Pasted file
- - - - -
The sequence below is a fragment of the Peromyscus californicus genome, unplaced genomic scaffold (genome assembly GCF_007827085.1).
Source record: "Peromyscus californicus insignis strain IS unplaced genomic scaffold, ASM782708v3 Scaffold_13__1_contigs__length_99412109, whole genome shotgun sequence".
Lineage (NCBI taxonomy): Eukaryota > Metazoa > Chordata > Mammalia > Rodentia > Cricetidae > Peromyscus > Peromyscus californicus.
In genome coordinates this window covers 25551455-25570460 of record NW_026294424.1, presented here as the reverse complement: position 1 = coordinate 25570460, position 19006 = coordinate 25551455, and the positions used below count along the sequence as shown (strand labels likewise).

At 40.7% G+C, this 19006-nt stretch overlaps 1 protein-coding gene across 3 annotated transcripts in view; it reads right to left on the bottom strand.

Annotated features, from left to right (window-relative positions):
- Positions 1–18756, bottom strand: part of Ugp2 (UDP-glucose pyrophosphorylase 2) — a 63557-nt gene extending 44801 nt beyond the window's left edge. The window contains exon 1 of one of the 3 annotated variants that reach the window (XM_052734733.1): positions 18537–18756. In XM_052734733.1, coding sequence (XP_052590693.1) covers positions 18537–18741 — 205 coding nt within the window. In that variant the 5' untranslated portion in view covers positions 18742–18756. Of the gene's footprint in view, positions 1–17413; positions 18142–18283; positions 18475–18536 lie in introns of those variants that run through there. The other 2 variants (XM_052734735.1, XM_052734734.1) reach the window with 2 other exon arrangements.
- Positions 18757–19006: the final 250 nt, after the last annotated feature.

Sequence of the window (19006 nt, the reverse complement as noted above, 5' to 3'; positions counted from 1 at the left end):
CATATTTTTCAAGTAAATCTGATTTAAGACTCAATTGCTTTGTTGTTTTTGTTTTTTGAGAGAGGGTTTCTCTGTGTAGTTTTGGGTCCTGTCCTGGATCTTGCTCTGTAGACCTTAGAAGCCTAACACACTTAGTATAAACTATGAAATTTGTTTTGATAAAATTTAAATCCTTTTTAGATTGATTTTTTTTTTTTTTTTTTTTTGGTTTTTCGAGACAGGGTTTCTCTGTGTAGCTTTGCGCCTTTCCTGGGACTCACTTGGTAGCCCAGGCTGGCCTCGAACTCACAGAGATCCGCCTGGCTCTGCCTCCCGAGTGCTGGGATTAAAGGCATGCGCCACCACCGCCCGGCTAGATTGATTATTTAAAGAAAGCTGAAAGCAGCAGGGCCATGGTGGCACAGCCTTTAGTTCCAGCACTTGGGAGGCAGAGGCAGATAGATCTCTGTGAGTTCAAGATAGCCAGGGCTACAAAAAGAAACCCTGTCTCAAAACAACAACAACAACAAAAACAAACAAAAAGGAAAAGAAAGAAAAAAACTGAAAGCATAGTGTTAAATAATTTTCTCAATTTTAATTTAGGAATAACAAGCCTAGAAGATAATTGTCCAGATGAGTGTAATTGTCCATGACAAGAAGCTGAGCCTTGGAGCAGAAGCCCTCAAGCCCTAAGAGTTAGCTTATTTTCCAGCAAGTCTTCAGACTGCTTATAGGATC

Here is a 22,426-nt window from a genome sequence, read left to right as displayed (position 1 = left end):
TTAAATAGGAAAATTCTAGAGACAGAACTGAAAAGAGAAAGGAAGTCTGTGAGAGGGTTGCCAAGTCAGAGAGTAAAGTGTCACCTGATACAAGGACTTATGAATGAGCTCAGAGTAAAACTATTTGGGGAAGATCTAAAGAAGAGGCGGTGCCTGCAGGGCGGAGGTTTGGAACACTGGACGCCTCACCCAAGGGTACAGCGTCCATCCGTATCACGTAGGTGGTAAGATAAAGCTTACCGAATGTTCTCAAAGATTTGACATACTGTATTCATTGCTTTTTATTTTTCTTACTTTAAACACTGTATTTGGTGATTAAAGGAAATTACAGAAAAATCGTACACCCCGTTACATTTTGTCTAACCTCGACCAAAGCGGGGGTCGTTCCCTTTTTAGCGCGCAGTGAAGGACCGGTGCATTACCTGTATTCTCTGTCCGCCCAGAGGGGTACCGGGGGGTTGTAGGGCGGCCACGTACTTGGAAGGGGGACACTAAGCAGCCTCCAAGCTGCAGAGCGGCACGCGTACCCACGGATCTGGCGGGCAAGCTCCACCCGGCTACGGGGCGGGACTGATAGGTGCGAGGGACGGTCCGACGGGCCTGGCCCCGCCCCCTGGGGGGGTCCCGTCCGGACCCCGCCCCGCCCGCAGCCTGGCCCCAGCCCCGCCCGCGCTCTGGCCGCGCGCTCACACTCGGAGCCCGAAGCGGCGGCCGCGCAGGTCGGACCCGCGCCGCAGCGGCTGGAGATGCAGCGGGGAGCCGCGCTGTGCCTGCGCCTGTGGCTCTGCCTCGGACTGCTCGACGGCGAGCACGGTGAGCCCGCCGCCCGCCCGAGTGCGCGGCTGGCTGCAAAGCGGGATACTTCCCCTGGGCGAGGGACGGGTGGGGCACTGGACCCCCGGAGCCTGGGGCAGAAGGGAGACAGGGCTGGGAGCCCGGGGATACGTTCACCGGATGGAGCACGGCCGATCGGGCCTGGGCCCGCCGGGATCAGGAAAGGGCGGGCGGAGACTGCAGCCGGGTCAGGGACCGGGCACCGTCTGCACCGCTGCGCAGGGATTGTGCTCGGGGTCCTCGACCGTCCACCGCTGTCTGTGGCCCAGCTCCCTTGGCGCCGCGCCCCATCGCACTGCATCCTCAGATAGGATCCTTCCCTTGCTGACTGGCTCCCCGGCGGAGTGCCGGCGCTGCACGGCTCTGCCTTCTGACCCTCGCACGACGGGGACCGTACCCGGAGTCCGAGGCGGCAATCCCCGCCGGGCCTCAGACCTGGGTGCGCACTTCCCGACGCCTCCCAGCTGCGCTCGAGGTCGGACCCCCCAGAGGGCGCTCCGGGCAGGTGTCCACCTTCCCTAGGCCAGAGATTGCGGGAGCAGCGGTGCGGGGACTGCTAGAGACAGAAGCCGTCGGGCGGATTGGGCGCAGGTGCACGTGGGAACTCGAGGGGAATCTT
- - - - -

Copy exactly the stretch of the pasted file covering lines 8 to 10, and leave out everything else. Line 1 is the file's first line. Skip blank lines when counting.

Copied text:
- Positions 18757–19006: the final 250 nt, after the last annotated feature.

Sequence of the window (19006 nt, the reverse complement as noted above, 5' to 3'; positions counted from 1 at the left end):
CATATTTTTCAAGTAAATCTGATTTAAGACTCAATTGCTTTGTTGTTTTTGTTTTTTGAGAGAGGGTTTCTCTGTGTAGTTTTGGGTCCTGTCCTGGATCTTGCTCTGTAGACCTTAGAAGCCTAACACACTTAGTATAAACTATGAAATTTGTTTTGATAAAATTTAAATCCTTTTTAGATTGATTTTTTTTTTTTTTTTTTTTTGGTTTTTCGAGACAGGGTTTCTCTGTGTAGCTTTGCGCCTTTCCTGGGACTCACTTGGTAGCCCAGGCTGGCCTCGAACTCACAGAGATCCGCCTGGCTCTGCCTCCCGAGTGCTGGGATTAAAGGCATGCGCCACCACCGCCCGGCTAGATTGATTATTTAAAGAAAGCTGAAAGCAGCAGGGCCATGGTGGCACAGCCTTTAGTTCCAGCACTTGGGAGGCAGAGGCAGATAGATCTCTGTGAGTTCAAGATAGCCAGGGCTACAAAAAGAAACCCTGTCTCAAAACAACAACAACAACAAAAACAAACAAAAAGGAAAAGAAAGAAAAAAACTGAAAGCATAGTGTTAAATAATTTTCTCAATTTTAATTTAGGAATAACAAGCCTAGAAGATAATTGTCCAGATGAGTGTAATTGTCCATGACAAGAAGCTGAGCCTTGGAGCAGAAGCCCTCAAGCCCTAAGAGTTAGCTTATTTTCCAGCAAGTCTTCAGACTGCTTATAGGATC